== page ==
UPDATED 11:36 EDT / MAY 09 2017

CLOUD

Simplicity and the right tools are more important than shiny, new tech

With back-to-back summits happening in Boston, Massachusetts, over the past two weeks, Red Hat Inc. and its open-source container application platform OpenShift have been busy showing the tech world how open source is leading the enterprise to viable solutions that provide choice and the ability to leverage legacy systems to take advantage of the latest technology.

“We’re spending a lot of time talking about what we’re doing with the combination of OpenStack and containerized platforms, and for us that’s OpenShift built on Kubernetes,” said Chris Wright (pictured), chief technologist at Red Hat. “That’s the big piece that’s new. Something I’m focused on [is] how do these components or how do the technologies go together as components and new technologies.” 

Wright spoked to host Stu Miniman (@stu) and guest host John Troyer (@jtroyer), of theCUBE, SiliconANGLE Media’s mobile live streaming studio, during this week’s OpenStack Summit in Boston, Massachusetts.

OpenStack as an infrastructure layer

The important thing to consider for Wright is determining which tasks need solutions for the enterprise and providing them with the right tools to accomplish that function. Wright explained that infrastructure needs software to help manage it.

“We’ve put a lot into making OpenStack that infrastructure layer. That is more of an infrastructure ops perspective. If you look at it more top-down, from the application point of view, you’ve got application orchestration,” he said.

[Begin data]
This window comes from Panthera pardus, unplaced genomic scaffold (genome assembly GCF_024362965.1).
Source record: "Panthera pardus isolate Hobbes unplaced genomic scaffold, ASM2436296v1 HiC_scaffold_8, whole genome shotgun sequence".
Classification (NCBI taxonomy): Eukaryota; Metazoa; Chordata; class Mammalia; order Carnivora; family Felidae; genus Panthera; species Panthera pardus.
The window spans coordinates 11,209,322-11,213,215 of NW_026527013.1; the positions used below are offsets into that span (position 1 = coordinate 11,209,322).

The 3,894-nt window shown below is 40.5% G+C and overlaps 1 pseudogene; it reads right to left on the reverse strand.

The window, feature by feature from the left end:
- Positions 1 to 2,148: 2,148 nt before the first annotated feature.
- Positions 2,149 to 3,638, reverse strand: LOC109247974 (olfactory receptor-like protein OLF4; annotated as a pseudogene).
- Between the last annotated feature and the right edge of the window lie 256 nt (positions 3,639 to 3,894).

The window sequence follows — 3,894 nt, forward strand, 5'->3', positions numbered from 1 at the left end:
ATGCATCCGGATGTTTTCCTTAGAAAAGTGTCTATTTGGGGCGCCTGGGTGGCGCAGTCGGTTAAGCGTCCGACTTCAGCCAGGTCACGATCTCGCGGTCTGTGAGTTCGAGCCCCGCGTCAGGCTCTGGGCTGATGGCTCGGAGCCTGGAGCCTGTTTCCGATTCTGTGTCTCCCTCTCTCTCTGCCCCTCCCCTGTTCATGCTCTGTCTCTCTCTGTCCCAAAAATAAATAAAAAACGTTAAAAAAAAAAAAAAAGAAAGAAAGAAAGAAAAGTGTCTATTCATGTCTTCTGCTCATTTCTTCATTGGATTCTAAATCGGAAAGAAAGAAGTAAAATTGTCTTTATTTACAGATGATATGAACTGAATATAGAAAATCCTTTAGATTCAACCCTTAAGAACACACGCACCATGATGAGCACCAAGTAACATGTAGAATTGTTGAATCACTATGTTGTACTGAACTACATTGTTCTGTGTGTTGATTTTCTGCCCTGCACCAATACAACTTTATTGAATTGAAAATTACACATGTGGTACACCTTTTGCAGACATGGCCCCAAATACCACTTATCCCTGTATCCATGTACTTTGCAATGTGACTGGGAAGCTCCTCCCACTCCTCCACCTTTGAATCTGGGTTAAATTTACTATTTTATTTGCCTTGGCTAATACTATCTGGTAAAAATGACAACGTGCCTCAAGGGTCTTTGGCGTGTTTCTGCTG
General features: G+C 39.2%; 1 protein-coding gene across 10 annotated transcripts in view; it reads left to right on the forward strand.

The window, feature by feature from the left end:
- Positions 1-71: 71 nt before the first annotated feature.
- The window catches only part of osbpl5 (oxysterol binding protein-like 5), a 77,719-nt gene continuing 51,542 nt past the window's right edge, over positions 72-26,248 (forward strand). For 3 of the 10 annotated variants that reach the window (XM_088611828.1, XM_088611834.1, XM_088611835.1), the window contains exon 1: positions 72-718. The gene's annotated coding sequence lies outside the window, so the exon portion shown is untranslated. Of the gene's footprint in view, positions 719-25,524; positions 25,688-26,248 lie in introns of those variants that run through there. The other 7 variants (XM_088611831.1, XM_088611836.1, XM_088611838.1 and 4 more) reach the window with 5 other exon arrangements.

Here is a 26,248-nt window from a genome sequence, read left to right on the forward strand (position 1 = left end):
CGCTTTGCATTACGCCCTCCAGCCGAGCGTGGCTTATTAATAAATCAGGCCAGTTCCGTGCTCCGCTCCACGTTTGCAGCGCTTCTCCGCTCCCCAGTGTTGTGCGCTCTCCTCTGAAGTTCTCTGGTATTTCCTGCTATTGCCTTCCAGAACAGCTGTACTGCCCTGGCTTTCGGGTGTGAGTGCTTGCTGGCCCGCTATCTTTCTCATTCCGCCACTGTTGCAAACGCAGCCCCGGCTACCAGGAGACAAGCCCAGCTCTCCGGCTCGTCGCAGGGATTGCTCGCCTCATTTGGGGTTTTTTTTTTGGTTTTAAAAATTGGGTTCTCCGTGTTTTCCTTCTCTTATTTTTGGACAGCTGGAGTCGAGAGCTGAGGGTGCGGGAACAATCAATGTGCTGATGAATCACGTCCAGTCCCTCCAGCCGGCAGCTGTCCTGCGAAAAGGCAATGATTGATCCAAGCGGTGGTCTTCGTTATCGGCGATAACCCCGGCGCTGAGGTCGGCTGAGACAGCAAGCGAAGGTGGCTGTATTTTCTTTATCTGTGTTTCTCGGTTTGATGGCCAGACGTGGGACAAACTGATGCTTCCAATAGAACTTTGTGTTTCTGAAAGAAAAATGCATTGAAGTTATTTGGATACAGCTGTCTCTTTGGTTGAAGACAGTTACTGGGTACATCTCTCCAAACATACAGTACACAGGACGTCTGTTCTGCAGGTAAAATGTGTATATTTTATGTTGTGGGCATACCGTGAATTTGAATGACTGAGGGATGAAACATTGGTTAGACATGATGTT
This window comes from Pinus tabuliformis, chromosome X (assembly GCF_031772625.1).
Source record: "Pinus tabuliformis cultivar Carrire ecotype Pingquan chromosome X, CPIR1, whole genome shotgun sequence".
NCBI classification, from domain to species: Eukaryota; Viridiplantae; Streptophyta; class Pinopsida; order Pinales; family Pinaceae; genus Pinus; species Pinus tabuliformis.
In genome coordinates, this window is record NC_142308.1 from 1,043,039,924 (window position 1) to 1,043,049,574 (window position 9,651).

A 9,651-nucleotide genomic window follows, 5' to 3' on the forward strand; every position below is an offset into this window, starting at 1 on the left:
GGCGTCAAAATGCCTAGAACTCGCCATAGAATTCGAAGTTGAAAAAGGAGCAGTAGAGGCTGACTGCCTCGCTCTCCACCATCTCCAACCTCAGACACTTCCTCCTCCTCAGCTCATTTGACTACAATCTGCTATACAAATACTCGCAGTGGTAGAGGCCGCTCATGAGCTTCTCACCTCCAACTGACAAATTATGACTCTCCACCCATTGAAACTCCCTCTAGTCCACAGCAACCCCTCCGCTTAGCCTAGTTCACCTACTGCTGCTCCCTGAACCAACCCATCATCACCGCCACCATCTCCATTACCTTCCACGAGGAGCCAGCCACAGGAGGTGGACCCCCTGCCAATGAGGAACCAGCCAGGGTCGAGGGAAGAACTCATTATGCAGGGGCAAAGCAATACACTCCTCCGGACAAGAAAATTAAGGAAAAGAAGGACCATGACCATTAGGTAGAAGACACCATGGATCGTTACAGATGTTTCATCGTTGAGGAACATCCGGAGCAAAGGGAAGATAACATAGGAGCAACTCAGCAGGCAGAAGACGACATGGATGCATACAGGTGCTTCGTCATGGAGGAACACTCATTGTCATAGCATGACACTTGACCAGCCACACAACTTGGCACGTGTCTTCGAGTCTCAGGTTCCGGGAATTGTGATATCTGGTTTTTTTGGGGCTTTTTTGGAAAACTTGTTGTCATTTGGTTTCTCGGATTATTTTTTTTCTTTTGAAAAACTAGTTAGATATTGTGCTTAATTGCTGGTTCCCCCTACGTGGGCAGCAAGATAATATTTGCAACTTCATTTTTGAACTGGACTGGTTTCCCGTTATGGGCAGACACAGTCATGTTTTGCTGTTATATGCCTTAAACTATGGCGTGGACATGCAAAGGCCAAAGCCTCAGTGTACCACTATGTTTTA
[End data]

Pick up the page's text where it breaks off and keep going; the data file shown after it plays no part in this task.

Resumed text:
Wright believes that the right tool for the job is Kubernetes, an open-source system for containerized applications, because it is efficient in building out an application-, multi-tiered- or microservice-based architecture.

Simplicity is the name of the game in bringing new technology to IT departments, and Wright commented that “simple is sexy” because it is essential to maintenance, operability and upgrading on “day two” or after deployment.

At first, the objective was to deploy, but Wright disclosed that it is well past that point.  

“Now it’s get it up and get it running forward. Rolling it forward and doing  updates. That is something that we’ve spent a lot of time at Red Hat focused on, both in the community and then in our products,” he said.

He noted that Red Hat is thinking from the customer perspective, and there is no need to change or complicate systems for IT organizations. The strategy is to bring changes forth as an evolution to simplify the client experience.

“We serve an enterprise customer base, and they are looking for stability, without getting distracted by the next shiny, new object,” Wright concluded.

Watch the complete video interview below, and be sure to check out more of SiliconANGLE’s and theCUBE’s independent editorial coverage of OpenStack Summit 2017 Boston. (* Disclosure: Red Hat Inc. sponsored this OpenStack Summit segment on SiliconANGLE Media’s theCUBE. Neither Red Hat  nor other sponsors have editorial control over content on theCUBE or SiliconANGLE.)

Photo: SiliconANGLE

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